Let’s review another example. You are teaching a unit to high school students about the different revolutions. The end of the unit culminates with a final project where students compare and contrast two revolutions studied in the unit. The content objective for this final lesson may be: students will be able to identify the similarities and differences between two revolutions. Now, let’s consider a possible language objective. How will students use language to demonstrate they have reached this content objective? One possibility may be: students will use comparative and contrastive language to describe in writing how two revolutions are similar and different.
Example 2: A High School Classroom Studying Revolutions
|Students will be able to identify the similarities and differences between two revolutions.
|Students will use comparative and contrastive language to describe in writing how two revolutions are similar and different.
Why Include Language Objectives?
Now that we have a clearer idea of what language objectives are, you may be wondering why are these objectives important to consider in lesson planning? How do they help students? Identifying the language objective(s) in a lesson means that you as the teacher have a clear idea of what language is necessary for students to meet the content objective.
When working with special population students, particularly those who are multilingual learners, it’s crucial to identify the language objective(s) for the lesson. Then, you can plan intentional scaffolding to support these students in meeting the objectives by breaking down the content and language, providing extra practice opportunities, and using appropriate instructional strategies to support student success.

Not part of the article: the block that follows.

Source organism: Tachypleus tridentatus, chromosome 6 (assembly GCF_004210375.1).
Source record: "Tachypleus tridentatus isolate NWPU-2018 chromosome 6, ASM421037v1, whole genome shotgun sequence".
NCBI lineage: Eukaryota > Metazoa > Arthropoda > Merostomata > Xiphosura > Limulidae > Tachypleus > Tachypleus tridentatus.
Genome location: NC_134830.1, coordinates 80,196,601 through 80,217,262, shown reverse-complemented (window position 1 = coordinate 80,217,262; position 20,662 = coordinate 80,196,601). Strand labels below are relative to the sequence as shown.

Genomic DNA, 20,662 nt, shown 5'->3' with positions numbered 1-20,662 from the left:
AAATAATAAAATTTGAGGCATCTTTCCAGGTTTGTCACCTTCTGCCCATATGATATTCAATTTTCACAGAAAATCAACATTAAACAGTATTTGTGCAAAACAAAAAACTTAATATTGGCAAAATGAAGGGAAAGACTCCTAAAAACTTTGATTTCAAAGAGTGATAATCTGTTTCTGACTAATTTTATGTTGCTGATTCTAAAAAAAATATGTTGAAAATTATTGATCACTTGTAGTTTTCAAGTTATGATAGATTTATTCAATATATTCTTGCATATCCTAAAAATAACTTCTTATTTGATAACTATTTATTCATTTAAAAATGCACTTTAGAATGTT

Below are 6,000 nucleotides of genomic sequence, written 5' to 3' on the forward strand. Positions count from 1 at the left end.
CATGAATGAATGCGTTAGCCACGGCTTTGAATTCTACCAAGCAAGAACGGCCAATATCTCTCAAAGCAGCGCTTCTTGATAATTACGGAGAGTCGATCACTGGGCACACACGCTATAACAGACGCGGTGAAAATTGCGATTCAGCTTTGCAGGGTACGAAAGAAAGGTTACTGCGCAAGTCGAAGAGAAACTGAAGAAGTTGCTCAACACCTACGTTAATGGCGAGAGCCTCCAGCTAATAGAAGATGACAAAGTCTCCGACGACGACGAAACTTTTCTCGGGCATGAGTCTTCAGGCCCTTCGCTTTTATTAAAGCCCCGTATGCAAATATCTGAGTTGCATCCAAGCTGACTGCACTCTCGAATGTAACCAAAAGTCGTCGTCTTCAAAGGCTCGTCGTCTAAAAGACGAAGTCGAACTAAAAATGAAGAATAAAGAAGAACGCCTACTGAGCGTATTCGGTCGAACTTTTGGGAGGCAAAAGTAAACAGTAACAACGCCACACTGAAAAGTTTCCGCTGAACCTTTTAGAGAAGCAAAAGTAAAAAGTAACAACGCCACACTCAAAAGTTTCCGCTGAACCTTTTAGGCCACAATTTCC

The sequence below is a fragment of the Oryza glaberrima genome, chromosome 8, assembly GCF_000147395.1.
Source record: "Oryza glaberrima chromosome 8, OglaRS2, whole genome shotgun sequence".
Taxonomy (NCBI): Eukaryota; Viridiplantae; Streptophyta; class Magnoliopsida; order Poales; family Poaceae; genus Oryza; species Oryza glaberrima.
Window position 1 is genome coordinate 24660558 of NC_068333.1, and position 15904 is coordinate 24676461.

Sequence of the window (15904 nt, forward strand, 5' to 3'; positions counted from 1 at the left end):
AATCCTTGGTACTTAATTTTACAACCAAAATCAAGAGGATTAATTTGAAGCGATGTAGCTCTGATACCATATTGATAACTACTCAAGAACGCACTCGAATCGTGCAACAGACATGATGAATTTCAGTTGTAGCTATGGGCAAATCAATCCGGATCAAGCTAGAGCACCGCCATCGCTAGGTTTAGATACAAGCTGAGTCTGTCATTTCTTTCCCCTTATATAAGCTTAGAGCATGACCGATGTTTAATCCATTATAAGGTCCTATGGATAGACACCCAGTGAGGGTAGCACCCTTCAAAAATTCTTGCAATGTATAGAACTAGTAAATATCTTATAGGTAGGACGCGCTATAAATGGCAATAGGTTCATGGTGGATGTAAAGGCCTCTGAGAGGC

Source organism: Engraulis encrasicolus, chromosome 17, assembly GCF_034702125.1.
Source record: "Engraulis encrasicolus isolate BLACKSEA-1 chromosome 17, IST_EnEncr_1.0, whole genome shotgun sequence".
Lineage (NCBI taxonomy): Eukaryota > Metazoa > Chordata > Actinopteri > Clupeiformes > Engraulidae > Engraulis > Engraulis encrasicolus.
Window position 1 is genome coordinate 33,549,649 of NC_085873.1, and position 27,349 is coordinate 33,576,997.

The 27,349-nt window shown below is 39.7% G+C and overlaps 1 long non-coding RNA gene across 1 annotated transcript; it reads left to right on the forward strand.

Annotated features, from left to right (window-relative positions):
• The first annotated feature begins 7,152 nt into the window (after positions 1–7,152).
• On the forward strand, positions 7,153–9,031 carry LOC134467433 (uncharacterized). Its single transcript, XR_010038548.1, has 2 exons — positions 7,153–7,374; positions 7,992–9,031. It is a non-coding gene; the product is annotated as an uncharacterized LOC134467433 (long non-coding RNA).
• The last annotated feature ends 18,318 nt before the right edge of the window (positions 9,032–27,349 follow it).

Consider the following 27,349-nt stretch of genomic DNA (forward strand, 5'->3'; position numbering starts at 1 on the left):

Let’s go back to the high school example. The goal is for all students to reach both the language and content objectives- what can be differentiated is how they reach those objectives. Some students may need no scaffolding; they can independently write an academic essay describing the similarities and differences between two revolutions. However, an emerging level multilingual learner will need additional support in order to reach this objective. For example, perhaps they complete a cloze paragraph to use comparative and contrastive language to describe in writing how two revolutions are similar and different. Maybe, they engage in partner writing with a transitioning level multilingual learner and the pair uses a word bank and exemplary essay to write their own paper. Regardless of the type of scaffold that would support that student, the student is still going to meet the class objectives of the lesson.
In summary, both content objectives and language objectives are a critical component of lesson planning. Objectives drive the intention and expectations of the lesson for both the students and the teacher. Including language objectives in our lesson planning is important because it enables us to intentionally design scaffolding that supports all students in successfully accessing the content, and meeting the lesson’s objectives!
Vibas (2017). [objectives on classroom whiteboard] [photo]. A Walk in the Chalk. http://www.awalkinthechalk.com/2015/02/i-can-statements.html